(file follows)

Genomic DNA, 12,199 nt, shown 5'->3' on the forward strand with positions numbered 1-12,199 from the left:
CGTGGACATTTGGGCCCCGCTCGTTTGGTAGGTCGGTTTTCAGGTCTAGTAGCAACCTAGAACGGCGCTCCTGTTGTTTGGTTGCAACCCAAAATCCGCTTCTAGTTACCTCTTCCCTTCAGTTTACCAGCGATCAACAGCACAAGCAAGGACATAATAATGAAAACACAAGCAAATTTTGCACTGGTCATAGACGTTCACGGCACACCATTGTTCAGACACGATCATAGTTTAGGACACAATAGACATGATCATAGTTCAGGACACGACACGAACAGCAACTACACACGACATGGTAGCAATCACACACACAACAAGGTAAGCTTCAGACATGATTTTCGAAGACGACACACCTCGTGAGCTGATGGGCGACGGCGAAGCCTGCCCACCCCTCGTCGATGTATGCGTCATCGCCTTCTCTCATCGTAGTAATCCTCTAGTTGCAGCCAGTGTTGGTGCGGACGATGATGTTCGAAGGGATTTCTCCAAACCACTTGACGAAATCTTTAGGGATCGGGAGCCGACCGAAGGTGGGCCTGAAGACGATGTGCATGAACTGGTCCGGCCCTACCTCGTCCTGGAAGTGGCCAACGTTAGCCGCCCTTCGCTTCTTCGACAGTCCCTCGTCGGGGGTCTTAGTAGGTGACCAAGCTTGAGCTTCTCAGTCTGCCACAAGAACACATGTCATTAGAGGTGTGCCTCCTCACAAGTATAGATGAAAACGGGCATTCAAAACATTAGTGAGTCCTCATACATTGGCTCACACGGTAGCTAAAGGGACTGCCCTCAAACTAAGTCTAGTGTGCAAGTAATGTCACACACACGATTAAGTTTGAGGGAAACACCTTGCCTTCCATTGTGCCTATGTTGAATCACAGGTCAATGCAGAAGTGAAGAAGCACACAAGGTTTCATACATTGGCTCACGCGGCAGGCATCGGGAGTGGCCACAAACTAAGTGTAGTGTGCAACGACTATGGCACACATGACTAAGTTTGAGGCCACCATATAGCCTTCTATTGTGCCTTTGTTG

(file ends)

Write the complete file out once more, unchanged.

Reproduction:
Genomic DNA, 12,199 nt, shown 5'->3' on the forward strand with positions numbered 1-12,199 from the left:
CGTGGACATTTGGGCCCCGCTCGTTTGGTAGGTCGGTTTTCAGGTCTAGTAGCAACCTAGAACGGCGCTCCTGTTGTTTGGTTGCAACCCAAAATCCGCTTCTAGTTACCTCTTCCCTTCAGTTTACCAGCGATCAACAGCACAAGCAAGGACATAATAATGAAAACACAAGCAAATTTTGCACTGGTCATAGACGTTCACGGCACACCATTGTTCAGACACGATCATAGTTTAGGACACAATAGACATGATCATAGTTCAGGACACGACACGAACAGCAACTACACACGACATGGTAGCAATCACACACACAACAAGGTAAGCTTCAGACATGATTTTCGAAGACGACACACCTCGTGAGCTGATGGGCGACGGCGAAGCCTGCCCACCCCTCGTCGATGTATGCGTCATCGCCTTCTCTCATCGTAGTAATCCTCTAGTTGCAGCCAGTGTTGGTGCGGACGATGATGTTCGAAGGGATTTCTCCAAACCACTTGACGAAATCTTTAGGGATCGGGAGCCGACCGAAGGTGGGCCTGAAGACGATGTGCATGAACTGGTCCGGCCCTACCTCGTCCTGGAAGTGGCCAACGTTAGCCGCCCTTCGCTTCTTCGACAGTCCCTCGTCGGGGGTCTTAGTAGGTGACCAAGCTTGAGCTTCTCAGTCTGCCACAAGAACACATGTCATTAGAGGTGTGCCTCCTCACAAGTATAGATGAAAACGGGCATTCAAAACATTAGTGAGTCCTCATACATTGGCTCACACGGTAGCTAAAGGGACTGCCCTCAAACTAAGTCTAGTGTGCAAGTAATGTCACACACACGATTAAGTTTGAGGGAAACACCTTGCCTTCCATTGTGCCTATGTTGAATCACAGGTCAATGCAGAAGTGAAGAAGCACACAAGGTTTCATACATTGGCTCACGCGGCAGGCATCGGGAGTGGCCACAAACTAAGTGTAGTGTGCAACGACTATGGCACACATGACTAAGTTTGAGGCCACCATATAGCCTTCTATTGTGCCTTTGTTG